If you're traveling with a little one, pack plenty of diapers, wipes, pacifiers, bottles of formula and baby food as the majority of cruise ships do not carry these items and those that do put a hefty price tag on them. And if you'll need a crib or playpen, request one as soon as you book; most ships have a limited supply (though there's usually no extra cost).
Additionally, parents should bring some sort of carrying device, whether it's a baby carrier or a small stroller. Some cruise lines like Carnival and Disney have a limited number of strollers for rent (and it may cost you), while other lines like Royal Caribbean and Princess do not carry them. You should also allow your child to bring one favorite toy or stuffed animal with them so they'll have some sense of comfort and familiarity in a new setting. Sunscreen is another important item to pack as it's a hot commodity on board (and usually pretty pricey). Plus, the ship may not carry the high SPF varieties you'll want to use on sensitive skin.
Beyond the necessities, leave a little room in your suitcase for some fun, nonessential items. Glow sticks are great as colorful in-cabin nightlights and festive necklaces and bracelets for deck parties, while blow-up beach balls and rafts can make time playing on the beach or in the ocean more fun. Oriental Trading Company and Amazon are good places to find cheap inflatables. Bringing a small inflatable pool for any youngsters who aren't potty trained is also a good idea as cruise ships don't allow kids who need to wear diapers into their pools, in accordance with the Centers for Disease Control's Vessel Sanitation Program protocols. (Exceptions: More splash parks than pool areas, Mickey's Splash Zone and Nemo's Reef on Disney's ships and the Baby Splash Zone on five of Royal Caribbean's ships do allow children in swim diapers.)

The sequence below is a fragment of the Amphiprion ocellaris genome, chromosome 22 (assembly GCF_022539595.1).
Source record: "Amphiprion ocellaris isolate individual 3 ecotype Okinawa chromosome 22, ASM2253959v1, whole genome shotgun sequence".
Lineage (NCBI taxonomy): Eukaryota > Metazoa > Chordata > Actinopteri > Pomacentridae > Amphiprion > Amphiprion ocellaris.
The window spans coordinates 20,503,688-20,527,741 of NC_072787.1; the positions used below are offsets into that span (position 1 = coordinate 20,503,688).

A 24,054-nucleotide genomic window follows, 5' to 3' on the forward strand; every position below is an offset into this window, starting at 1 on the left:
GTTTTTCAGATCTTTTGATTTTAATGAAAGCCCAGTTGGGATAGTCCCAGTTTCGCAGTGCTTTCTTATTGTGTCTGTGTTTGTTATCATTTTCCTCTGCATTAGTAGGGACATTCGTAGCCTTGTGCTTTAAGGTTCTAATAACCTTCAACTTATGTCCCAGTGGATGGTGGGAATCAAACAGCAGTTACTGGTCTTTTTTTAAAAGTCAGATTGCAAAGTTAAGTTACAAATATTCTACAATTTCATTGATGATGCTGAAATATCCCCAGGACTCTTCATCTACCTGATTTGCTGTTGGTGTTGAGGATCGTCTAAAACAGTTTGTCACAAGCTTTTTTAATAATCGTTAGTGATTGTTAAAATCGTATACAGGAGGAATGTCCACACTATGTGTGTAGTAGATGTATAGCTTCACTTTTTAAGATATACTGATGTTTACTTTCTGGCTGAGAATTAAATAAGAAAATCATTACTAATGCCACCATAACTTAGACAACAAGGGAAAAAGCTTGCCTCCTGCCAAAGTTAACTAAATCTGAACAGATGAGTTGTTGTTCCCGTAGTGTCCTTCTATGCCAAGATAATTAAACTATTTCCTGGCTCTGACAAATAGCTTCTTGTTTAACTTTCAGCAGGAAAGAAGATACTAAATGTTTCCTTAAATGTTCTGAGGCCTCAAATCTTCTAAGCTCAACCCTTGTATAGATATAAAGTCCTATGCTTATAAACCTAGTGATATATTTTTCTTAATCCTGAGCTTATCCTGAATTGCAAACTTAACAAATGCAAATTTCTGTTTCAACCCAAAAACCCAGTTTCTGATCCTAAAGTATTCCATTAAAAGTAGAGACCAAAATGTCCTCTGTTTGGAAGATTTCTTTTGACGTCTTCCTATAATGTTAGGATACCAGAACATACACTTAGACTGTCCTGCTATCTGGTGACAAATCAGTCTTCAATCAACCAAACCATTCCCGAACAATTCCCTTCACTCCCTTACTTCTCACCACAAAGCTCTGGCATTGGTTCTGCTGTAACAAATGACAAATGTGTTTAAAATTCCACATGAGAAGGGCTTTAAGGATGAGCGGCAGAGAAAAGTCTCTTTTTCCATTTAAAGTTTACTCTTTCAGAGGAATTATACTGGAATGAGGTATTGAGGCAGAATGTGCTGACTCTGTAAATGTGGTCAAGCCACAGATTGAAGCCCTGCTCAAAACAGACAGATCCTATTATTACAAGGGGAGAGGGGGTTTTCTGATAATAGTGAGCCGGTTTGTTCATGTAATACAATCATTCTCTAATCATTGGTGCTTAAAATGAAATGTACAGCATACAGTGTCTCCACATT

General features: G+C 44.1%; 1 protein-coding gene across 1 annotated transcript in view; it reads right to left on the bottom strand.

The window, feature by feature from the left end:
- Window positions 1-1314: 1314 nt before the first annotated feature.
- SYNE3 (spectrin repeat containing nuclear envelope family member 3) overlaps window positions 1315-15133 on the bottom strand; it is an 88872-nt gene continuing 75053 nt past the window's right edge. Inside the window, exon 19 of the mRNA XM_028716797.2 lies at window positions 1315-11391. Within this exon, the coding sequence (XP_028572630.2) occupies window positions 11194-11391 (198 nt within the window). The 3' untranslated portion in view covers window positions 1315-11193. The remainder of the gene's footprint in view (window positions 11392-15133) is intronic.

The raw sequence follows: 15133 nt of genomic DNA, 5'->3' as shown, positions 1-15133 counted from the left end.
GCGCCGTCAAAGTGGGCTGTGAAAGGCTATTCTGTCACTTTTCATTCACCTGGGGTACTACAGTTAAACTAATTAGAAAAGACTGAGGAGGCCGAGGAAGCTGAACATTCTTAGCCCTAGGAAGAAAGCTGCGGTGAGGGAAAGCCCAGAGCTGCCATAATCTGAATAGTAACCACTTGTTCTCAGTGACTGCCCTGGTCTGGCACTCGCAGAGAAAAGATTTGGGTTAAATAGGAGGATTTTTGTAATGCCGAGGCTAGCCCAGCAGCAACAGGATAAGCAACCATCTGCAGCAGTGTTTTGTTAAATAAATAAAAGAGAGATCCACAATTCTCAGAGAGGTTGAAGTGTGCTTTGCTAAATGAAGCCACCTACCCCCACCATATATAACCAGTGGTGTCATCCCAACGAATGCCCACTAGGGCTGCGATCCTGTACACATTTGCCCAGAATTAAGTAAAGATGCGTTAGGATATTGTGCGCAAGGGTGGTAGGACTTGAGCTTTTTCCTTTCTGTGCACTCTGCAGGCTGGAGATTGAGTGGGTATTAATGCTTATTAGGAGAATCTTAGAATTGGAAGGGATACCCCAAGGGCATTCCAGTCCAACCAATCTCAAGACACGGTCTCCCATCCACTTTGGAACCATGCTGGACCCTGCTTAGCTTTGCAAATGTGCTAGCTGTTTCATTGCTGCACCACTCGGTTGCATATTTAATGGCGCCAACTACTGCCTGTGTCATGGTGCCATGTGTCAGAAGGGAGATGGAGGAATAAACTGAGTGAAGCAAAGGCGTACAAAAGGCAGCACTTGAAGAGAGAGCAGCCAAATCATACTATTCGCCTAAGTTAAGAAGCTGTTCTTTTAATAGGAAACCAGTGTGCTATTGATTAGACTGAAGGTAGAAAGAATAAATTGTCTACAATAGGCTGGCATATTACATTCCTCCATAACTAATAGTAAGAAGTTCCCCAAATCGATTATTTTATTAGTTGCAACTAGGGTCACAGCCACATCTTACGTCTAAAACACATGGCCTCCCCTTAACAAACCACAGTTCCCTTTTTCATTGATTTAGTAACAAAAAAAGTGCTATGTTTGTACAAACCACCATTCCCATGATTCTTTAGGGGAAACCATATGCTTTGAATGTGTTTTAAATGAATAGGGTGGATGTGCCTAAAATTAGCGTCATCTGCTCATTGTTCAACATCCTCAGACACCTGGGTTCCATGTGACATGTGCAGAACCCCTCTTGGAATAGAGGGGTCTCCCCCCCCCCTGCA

Cruises at times may be overstimulating for children, so bringing some things for kids to enjoy in the cabin may help them take a break from the hubbub on deck. Coloring books and crayons, word searches and a portable DVD player with a selection of movies are just a few suggestions. These will also come in handy on any days that the weather is poor.
Many of the top cruise lines that cater to families feature supervised children's clubs. Kids can socialize and make new friends while parents take some time to relax by themselves. Carnival, Royal Caribbean, Celebrity Cruises, Norwegian and Disney have some of the most popular youth programs for kids ages 2 or 3 to 17, with games and activities geared toward specific age groups. Youngsters can participate in everything from treasure hunts and pool games to arts and crafts while teens can enjoy karaoke and dance parties. The best part? The kids clubs are free.
Keep in mind, though, services for infants and toddlers are more limited. Some cruise lines offer tailored clubs or babysitting services for cruisers younger than 3 (Norwegian's Guppies program and Disney's It's a Small World Nursery, for example), but there are usually fees required, time constraints in place and sometimes parents may be required to stay.
If your children are old enough to explore the ship on their own, going over a rough itinerary before leaving the stateroom every morning will help both you and your kids know where one another are throughout the day. Bring a highlighter or two, grab print copies of the kids club and onboard activities schedules and have your children highlight what they're planning to do or would like to do each day. That way, if you want to join them for an activity or want to check up on them, you'll know where they're planning to be. Discuss your plans for the day as well so if they need to find you, they can.